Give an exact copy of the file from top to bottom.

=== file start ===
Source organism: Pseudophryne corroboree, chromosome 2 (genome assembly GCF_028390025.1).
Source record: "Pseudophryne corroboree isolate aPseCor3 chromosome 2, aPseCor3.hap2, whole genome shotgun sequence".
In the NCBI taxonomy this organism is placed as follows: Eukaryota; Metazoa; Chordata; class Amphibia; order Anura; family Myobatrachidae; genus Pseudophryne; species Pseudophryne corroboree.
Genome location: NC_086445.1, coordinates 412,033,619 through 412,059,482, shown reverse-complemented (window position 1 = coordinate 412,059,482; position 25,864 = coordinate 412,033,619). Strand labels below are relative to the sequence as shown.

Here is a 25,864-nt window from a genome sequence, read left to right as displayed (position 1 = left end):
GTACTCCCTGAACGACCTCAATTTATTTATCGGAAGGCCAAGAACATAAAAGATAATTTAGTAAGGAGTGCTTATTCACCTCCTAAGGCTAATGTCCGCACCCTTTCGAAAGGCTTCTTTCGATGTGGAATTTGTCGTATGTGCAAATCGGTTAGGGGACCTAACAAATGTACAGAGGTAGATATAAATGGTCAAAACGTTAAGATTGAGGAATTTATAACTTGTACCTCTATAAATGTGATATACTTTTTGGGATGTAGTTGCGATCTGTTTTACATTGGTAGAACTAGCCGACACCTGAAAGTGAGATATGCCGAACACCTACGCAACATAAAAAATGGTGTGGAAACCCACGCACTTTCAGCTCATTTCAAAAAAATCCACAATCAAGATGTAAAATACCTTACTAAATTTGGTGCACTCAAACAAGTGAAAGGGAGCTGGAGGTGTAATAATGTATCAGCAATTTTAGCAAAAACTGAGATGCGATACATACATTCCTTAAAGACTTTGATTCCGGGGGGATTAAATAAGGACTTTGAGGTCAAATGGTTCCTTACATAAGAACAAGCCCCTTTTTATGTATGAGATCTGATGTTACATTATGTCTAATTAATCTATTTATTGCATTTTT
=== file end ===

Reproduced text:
Source organism: Pseudophryne corroboree, chromosome 2 (genome assembly GCF_028390025.1).
Source record: "Pseudophryne corroboree isolate aPseCor3 chromosome 2, aPseCor3.hap2, whole genome shotgun sequence".
In the NCBI taxonomy this organism is placed as follows: Eukaryota; Metazoa; Chordata; class Amphibia; order Anura; family Myobatrachidae; genus Pseudophryne; species Pseudophryne corroboree.
Genome location: NC_086445.1, coordinates 412,033,619 through 412,059,482, shown reverse-complemented (window position 1 = coordinate 412,059,482; position 25,864 = coordinate 412,033,619). Strand labels below are relative to the sequence as shown.

Here is a 25,864-nt window from a genome sequence, read left to right as displayed (position 1 = left end):
GTACTCCCTGAACGACCTCAATTTATTTATCGGAAGGCCAAGAACATAAAAGATAATTTAGTAAGGAGTGCTTATTCACCTCCTAAGGCTAATGTCCGCACCCTTTCGAAAGGCTTCTTTCGATGTGGAATTTGTCGTATGTGCAAATCGGTTAGGGGACCTAACAAATGTACAGAGGTAGATATAAATGGTCAAAACGTTAAGATTGAGGAATTTATAACTTGTACCTCTATAAATGTGATATACTTTTTGGGATGTAGTTGCGATCTGTTTTACATTGGTAGAACTAGCCGACACCTGAAAGTGAGATATGCCGAACACCTACGCAACATAAAAAATGGTGTGGAAACCCACGCACTTTCAGCTCATTTCAAAAAAATCCACAATCAAGATGTAAAATACCTTACTAAATTTGGTGCACTCAAACAAGTGAAAGGGAGCTGGAGGTGTAATAATGTATCAGCAATTTTAGCAAAAACTGAGATGCGATACATACATTCCTTAAAGACTTTGATTCCGGGGGGATTAAATAAGGACTTTGAGGTCAAATGGTTCCTTACATAAGAACAAGCCCCTTTTTATGTATGAGATCTGATGTTACATTATGTCTAATTAATCTATTTATTGCATTTTT